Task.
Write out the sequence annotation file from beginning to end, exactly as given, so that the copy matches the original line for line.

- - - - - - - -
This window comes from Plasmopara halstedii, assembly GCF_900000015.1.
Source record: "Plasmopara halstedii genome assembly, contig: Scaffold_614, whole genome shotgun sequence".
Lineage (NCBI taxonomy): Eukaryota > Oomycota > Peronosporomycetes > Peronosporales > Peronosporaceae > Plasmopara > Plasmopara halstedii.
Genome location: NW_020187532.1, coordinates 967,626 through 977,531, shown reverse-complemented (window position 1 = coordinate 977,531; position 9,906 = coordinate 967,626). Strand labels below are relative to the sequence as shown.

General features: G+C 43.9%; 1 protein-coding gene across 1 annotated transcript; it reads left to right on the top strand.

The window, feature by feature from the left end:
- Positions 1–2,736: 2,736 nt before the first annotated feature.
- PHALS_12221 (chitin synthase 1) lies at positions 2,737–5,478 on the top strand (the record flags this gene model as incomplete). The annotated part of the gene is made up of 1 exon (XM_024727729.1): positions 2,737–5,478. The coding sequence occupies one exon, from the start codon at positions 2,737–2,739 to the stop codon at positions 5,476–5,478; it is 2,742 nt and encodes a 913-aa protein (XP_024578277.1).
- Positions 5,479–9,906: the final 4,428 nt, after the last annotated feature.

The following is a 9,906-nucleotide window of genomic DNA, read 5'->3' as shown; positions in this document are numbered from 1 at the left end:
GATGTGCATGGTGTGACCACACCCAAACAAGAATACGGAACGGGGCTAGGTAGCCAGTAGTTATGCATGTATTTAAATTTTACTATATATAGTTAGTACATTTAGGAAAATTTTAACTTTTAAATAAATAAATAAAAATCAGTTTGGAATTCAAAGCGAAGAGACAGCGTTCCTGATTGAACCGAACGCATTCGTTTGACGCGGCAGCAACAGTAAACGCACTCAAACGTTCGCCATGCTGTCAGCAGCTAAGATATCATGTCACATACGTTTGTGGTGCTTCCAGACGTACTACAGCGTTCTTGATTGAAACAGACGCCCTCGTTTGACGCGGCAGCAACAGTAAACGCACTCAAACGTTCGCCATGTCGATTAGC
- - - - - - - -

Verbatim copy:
This window comes from Plasmopara halstedii, assembly GCF_900000015.1.
Source record: "Plasmopara halstedii genome assembly, contig: Scaffold_614, whole genome shotgun sequence".
Lineage (NCBI taxonomy): Eukaryota > Oomycota > Peronosporomycetes > Peronosporales > Peronosporaceae > Plasmopara > Plasmopara halstedii.
Genome location: NW_020187532.1, coordinates 967,626 through 977,531, shown reverse-complemented (window position 1 = coordinate 977,531; position 9,906 = coordinate 967,626). Strand labels below are relative to the sequence as shown.

General features: G+C 43.9%; 1 protein-coding gene across 1 annotated transcript; it reads left to right on the top strand.

The window, feature by feature from the left end:
- Positions 1–2,736: 2,736 nt before the first annotated feature.
- PHALS_12221 (chitin synthase 1) lies at positions 2,737–5,478 on the top strand (the record flags this gene model as incomplete). The annotated part of the gene is made up of 1 exon (XM_024727729.1): positions 2,737–5,478. The coding sequence occupies one exon, from the start codon at positions 2,737–2,739 to the stop codon at positions 5,476–5,478; it is 2,742 nt and encodes a 913-aa protein (XP_024578277.1).
- Positions 5,479–9,906: the final 4,428 nt, after the last annotated feature.

The following is a 9,906-nucleotide window of genomic DNA, read 5'->3' as shown; positions in this document are numbered from 1 at the left end:
GATGTGCATGGTGTGACCACACCCAAACAAGAATACGGAACGGGGCTAGGTAGCCAGTAGTTATGCATGTATTTAAATTTTACTATATATAGTTAGTACATTTAGGAAAATTTTAACTTTTAAATAAATAAATAAAAATCAGTTTGGAATTCAAAGCGAAGAGACAGCGTTCCTGATTGAACCGAACGCATTCGTTTGACGCGGCAGCAACAGTAAACGCACTCAAACGTTCGCCATGCTGTCAGCAGCTAAGATATCATGTCACATACGTTTGTGGTGCTTCCAGACGTACTACAGCGTTCTTGATTGAAACAGACGCCCTCGTTTGACGCGGCAGCAACAGTAAACGCACTCAAACGTTCGCCATGTCGATTAGC